The story of Ethiopian cotton is part of a greater cotton saga that covers the globe and reaches back into ancient times. A strong and vibrant cotton industry still exists in Ethiopia today on large and small farms, both private and government owned, including artisan coops that create beautiful, luxurious textiles from cotton raised and processed on small farms.
Soft, fluffy, white cotton has been under production at lower elevations in rural areas of Ethiopia for millennia. The making of cotton cloth for traditional clothing has occupied both rural and urban artisans in a country that has long been the most important center for handmade cloth in Eastern Africa. This textile tradition has proven to be resilient, dynamic and adaptable to change. Current Ethiopian cotton production is the second highest in Africa and a high priority for a government that hopes to use the textile industry as a springboard to restart and sustain rapid economic growth.
Culture of Cloth
Spinning was learned and practiced by most social classes in Ethiopia and was considered a fashionable and appropriate activity for noblewomen well into the 20th century. Clothing defined rank and status in this complex hierarchical society throughout Ethiopia’s history. Guilds of specialist weavers, embroiderers and tailors worked for religious and political elites. One of the most significant garments in Ethiopia’s cultural history is the white cotton shamma, a toga-like shawl worn by both men and women that was made in several types. A lightweight shawl worn by women over a kemis (dress) sometimes had a red border indicating rank and status. The shamma, made in two heavier weights, was worn by men, used as a blanket and even as shrouds for the dead. The manner of wearing the shamma could communicate mood, attitude and intention.
Tried and True Techniques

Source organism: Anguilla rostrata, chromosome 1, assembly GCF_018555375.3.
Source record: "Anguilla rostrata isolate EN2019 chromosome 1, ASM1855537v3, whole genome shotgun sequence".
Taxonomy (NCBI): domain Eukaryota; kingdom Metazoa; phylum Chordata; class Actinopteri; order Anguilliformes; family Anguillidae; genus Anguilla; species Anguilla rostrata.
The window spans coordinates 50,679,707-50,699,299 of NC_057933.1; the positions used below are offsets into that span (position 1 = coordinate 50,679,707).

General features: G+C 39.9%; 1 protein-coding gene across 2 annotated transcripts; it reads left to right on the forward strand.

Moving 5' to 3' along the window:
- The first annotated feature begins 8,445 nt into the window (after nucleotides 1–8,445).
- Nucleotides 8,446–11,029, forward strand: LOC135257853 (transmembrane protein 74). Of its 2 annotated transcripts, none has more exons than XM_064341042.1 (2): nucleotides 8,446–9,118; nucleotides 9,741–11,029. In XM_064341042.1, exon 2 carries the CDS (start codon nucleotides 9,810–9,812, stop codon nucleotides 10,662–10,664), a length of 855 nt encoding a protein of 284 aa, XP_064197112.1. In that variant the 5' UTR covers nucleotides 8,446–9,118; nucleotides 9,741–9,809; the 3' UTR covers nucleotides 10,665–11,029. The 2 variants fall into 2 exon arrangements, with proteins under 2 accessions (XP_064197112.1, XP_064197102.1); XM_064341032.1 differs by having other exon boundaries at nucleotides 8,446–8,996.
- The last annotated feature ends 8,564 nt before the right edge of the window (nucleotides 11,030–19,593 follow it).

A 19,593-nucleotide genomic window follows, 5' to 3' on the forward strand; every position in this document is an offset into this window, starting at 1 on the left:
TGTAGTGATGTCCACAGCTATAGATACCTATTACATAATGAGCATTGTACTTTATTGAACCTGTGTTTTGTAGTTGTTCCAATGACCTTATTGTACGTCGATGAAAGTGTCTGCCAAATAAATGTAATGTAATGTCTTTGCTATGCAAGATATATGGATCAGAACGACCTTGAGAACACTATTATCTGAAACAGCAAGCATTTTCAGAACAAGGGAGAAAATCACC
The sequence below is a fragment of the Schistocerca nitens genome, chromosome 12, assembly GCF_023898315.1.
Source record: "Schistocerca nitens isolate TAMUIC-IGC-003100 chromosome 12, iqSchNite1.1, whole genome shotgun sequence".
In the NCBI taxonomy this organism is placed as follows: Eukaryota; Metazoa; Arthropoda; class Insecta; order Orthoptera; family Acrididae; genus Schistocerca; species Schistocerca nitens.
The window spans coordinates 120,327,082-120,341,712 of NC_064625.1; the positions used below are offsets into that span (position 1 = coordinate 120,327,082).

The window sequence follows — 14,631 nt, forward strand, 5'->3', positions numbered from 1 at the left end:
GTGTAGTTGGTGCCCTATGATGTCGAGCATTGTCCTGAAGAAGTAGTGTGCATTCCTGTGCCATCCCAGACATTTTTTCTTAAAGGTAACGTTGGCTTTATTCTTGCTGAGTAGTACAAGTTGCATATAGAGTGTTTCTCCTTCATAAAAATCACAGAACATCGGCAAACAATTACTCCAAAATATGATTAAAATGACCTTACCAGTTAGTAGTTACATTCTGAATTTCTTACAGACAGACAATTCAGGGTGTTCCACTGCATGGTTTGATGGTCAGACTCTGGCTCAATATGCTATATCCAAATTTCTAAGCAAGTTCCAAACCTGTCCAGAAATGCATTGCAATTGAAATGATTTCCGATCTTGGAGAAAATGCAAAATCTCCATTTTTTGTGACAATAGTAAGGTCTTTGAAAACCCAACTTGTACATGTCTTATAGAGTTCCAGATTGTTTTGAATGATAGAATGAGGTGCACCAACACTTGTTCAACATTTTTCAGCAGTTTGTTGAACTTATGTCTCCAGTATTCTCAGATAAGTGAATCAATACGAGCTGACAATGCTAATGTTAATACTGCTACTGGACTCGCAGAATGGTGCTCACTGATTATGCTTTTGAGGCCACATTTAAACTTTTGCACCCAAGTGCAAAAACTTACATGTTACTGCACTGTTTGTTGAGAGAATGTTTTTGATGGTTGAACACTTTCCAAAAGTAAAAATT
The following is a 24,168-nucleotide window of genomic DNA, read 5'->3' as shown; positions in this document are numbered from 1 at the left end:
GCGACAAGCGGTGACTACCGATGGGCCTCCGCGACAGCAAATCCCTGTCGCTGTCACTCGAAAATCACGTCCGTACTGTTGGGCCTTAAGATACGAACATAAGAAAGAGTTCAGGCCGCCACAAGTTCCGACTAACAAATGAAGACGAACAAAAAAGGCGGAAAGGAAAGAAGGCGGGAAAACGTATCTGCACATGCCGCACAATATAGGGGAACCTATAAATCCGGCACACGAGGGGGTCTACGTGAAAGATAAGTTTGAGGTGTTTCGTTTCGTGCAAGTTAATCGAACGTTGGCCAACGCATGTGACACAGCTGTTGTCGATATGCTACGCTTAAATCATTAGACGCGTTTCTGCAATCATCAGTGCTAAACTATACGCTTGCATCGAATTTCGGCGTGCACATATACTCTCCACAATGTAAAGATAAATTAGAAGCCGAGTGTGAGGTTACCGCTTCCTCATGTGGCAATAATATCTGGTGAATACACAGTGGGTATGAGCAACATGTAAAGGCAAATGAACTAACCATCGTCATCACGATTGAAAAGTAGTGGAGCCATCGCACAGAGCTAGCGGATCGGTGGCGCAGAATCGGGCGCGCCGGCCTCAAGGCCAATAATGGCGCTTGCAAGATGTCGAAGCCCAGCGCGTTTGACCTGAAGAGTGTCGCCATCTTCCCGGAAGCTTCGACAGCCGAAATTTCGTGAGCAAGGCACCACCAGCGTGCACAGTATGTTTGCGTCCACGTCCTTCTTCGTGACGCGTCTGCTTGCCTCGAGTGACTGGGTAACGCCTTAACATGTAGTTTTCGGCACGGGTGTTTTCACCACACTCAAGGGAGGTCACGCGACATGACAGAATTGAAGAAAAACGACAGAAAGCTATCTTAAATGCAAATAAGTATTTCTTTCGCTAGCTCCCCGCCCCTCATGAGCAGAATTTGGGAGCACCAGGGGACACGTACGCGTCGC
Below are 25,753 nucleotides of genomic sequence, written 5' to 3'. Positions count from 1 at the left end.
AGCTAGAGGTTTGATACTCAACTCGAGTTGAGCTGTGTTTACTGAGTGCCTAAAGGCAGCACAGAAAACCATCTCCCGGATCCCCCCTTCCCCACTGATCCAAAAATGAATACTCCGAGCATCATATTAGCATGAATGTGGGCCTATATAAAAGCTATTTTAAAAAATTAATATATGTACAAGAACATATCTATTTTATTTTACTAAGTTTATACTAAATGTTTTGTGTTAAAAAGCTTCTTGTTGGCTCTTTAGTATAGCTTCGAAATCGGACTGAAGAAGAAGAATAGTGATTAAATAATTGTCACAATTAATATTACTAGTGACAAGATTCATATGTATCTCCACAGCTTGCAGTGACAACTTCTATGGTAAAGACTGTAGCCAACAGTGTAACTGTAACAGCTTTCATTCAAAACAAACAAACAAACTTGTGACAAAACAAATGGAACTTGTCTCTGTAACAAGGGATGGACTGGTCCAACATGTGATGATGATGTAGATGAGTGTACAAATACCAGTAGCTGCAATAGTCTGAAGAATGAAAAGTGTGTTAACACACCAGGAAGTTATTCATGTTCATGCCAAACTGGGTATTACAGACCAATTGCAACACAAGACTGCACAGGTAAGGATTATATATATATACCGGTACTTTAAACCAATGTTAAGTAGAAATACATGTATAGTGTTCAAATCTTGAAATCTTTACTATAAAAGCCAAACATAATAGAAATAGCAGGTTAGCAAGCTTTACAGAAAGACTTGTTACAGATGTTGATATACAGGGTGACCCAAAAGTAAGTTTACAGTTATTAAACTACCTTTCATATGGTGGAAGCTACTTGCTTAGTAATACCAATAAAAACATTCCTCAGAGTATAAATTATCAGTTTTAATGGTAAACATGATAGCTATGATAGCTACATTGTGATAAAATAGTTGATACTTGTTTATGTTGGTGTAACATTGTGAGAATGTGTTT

The tradition of preparing raw Ethiopian cotton has existed since antiquity and is still widely practiced. Ginning, bowing and spinning are the three processes involved. In the past cottonseeds were removed from the boll by tapping the cotton fiber spread out on a flat stone with a iron rod called a medamager. Bowing fluffed up the cotton for spinning by tapping the bow and sending vibrations through the bowstring creating clouds of fluffy cotton fiber. Drop spindles were used for spinning cotton and are still in use today along with spinning wheels. In rural areas, a traveler may find textile artisans using these older methods of production. The double treadle loom (sometimes a pit loom), used historically, continues to be the loom of choice today. Men were typically the weavers; they sat on the edge of the pit and operated the pedals, raising the heddles for efficient weaving.
Contemporary Artisans and Their Supporters
Sabahar is an Ethiopian company founded in 2004 that creates a variety of hand woven cotton and silk textiles. The company is founded on principles of innovation, sustainability and caring for each other. The weavers create exclusive designs for Creative Women, a woman-owned company that focuses on importing and marketing collections made in Africa that are sustainable, ethical and designed to bring artisanal traditions to those looking for natural textiles.
Gillow, John, 2003, African Textiles, Chronicle Books, San Francisco.
Spring and Hudson, 1995, North African Textiles, Smithsonian Institution Press, Washington DC.